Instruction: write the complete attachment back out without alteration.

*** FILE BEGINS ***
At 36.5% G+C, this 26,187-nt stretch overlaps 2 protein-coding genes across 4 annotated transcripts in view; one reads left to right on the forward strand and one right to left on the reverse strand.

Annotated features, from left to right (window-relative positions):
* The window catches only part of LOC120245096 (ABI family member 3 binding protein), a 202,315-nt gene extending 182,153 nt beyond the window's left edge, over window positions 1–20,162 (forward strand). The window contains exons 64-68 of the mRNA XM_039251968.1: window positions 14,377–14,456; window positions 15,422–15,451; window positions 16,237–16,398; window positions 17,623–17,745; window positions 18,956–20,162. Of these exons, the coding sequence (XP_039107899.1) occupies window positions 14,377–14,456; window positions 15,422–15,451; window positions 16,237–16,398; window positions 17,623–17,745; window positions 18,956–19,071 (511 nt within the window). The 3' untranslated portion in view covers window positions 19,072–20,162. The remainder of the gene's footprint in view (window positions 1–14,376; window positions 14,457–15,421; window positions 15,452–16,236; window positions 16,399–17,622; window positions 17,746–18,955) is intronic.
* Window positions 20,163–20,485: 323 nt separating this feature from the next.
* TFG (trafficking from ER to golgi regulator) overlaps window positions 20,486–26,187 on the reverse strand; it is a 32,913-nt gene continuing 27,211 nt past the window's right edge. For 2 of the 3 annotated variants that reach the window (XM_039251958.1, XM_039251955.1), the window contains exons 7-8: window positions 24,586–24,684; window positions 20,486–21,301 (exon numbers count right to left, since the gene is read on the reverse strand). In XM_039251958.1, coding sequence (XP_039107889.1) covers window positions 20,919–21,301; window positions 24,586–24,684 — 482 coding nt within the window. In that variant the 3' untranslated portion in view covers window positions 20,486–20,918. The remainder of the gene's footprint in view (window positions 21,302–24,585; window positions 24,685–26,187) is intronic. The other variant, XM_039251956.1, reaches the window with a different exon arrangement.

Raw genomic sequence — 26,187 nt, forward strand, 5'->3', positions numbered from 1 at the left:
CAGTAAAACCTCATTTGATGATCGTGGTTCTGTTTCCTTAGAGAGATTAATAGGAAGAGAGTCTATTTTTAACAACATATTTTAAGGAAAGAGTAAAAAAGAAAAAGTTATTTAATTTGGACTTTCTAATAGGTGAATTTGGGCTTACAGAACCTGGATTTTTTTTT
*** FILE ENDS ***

At 36.5% G+C, this 26,187-nt stretch overlaps 2 protein-coding genes across 4 annotated transcripts in view; one reads left to right on the forward strand and one right to left on the reverse strand.

Annotated features, from left to right (window-relative positions):
* The window catches only part of LOC120245096 (ABI family member 3 binding protein), a 202,315-nt gene extending 182,153 nt beyond the window's left edge, over window positions 1–20,162 (forward strand). The window contains exons 64-68 of the mRNA XM_039251968.1: window positions 14,377–14,456; window positions 15,422–15,451; window positions 16,237–16,398; window positions 17,623–17,745; window positions 18,956–20,162. Of these exons, the coding sequence (XP_039107899.1) occupies window positions 14,377–14,456; window positions 15,422–15,451; window positions 16,237–16,398; window positions 17,623–17,745; window positions 18,956–19,071 (511 nt within the window). The 3' untranslated portion in view covers window positions 19,072–20,162. The remainder of the gene's footprint in view (window positions 1–14,376; window positions 14,457–15,421; window positions 15,452–16,236; window positions 16,399–17,622; window positions 17,746–18,955) is intronic.
* Window positions 20,163–20,485: 323 nt separating this feature from the next.
* TFG (trafficking from ER to golgi regulator) overlaps window positions 20,486–26,187 on the reverse strand; it is a 32,913-nt gene continuing 27,211 nt past the window's right edge. For 2 of the 3 annotated variants that reach the window (XM_039251958.1, XM_039251955.1), the window contains exons 7-8: window positions 24,586–24,684; window positions 20,486–21,301 (exon numbers count right to left, since the gene is read on the reverse strand). In XM_039251958.1, coding sequence (XP_039107889.1) covers window positions 20,919–21,301; window positions 24,586–24,684 — 482 coding nt within the window. In that variant the 3' untranslated portion in view covers window positions 20,486–20,918. The remainder of the gene's footprint in view (window positions 21,302–24,585; window positions 24,685–26,187) is intronic. The other variant, XM_039251956.1, reaches the window with a different exon arrangement.

Raw genomic sequence — 26,187 nt, forward strand, 5'->3', positions numbered from 1 at the left:
CAGTAAAACCTCATTTGATGATCGTGGTTCTGTTTCCTTAGAGAGATTAATAGGAAGAGAGTCTATTTTTAACAACATATTTTAAGGAAAGAGTAAAAAAGAAAAAGTTATTTAATTTGGACTTTCTAATAGGTGAATTTGGGCTTACAGAACCTGGATTTTTTTTT